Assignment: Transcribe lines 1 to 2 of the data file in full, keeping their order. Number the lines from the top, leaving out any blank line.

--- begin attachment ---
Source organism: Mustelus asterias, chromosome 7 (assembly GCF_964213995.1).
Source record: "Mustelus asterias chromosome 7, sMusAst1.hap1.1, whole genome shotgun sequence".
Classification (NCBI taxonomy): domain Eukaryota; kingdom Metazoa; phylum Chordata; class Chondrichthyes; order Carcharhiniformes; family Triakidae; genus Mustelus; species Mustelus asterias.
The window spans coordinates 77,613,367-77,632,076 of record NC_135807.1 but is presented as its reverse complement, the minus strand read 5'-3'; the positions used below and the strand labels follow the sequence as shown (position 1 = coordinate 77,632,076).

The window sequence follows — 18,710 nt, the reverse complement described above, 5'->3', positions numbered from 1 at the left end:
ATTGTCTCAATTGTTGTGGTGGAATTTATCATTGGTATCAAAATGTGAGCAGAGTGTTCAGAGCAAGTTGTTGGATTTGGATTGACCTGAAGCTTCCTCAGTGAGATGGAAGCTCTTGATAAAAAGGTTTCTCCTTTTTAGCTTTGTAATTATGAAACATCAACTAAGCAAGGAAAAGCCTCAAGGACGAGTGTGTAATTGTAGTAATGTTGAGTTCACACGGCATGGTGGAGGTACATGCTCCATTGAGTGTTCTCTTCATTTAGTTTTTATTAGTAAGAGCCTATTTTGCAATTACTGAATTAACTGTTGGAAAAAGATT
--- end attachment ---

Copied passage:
Source organism: Mustelus asterias, chromosome 7 (assembly GCF_964213995.1).
Source record: "Mustelus asterias chromosome 7, sMusAst1.hap1.1, whole genome shotgun sequence".